Add Public SSH Key to Remote Server in a Single Command

October 28, 2010

Add Public SSH Key to Remote Server in a Single Command

From HowToGeek

If you want to setup SSH keys to allow logging in without a password, you can do so with a single command.

The first thing you’ll need to do is make sure you’ve run the keygen command to generate the keys:

ssh-keygen -t rsa

Then use this command to push the key to the remote server, modifying it to match your server name.

cat ~/.ssh/ | ssh user@hostname 'cat >> .ssh/authorized_keys'

If you have issues….

Modify /etc/ssh/sshd_config and uncomment these two lines:

#RSAAuthentication yes
#PubkeyAuthentication yes

Restart sshd:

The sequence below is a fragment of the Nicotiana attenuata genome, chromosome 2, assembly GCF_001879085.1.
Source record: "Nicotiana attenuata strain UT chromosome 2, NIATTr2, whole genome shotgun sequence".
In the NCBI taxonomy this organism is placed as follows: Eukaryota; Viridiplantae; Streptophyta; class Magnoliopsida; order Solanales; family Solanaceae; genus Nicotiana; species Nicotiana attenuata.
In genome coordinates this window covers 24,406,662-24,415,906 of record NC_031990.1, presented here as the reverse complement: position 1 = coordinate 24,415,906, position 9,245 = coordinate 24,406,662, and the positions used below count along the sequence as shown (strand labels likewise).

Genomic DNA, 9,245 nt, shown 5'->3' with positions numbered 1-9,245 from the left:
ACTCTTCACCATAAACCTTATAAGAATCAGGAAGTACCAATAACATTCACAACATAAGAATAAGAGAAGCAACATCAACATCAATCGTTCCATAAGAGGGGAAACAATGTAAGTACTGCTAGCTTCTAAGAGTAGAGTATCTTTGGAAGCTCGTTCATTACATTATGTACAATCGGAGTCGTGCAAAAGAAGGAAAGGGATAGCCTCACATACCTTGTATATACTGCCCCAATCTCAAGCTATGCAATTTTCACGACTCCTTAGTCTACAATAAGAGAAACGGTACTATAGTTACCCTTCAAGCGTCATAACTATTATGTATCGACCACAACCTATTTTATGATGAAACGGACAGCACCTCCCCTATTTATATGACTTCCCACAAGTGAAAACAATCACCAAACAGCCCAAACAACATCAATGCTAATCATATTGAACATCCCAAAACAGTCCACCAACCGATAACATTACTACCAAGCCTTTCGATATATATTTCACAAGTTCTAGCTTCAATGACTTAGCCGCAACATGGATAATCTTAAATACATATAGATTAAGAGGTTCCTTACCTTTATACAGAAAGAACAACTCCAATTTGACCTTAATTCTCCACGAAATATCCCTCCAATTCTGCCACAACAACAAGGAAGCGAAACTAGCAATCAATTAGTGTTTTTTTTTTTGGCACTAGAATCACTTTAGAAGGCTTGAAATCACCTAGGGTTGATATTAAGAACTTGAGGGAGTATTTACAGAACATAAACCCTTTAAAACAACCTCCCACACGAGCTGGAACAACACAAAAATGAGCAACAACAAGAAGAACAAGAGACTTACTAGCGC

/etc/init.d/ssh restart

If this is your problem you will see a message similar to the following upon the remote machine, in the file /var/log/auth:

Jun  3 10:23:57 localhost sshd[18461]: Authentication refused:
 bad ownership or modes for directory /home//.ssh

To fix this error you need to login to the machine (with your password!) and run the following command:

chmod 700 .ssh

If you encounter this error: Bad owner or permissions on /home//.ssh/config your permissions might look something like this:

# ls -l .ssh/config
-rw-rw-r-- 1 braker braker 32 Jul  3 03:32 .ssh/config

As a general rule any SSH configuration files should only be writable by the owner. Once the file permissions are corrected, key-based authentication should work between your servers.

Here’s the fix:
The file permissions should be set to -rw——- which correlates to chmod 600. This will give the user read/write access to the file while restricting access to anyone else on the server.

# chmod 600 ~/.ssh/config

# chmod 600 .ssh/authorized_keys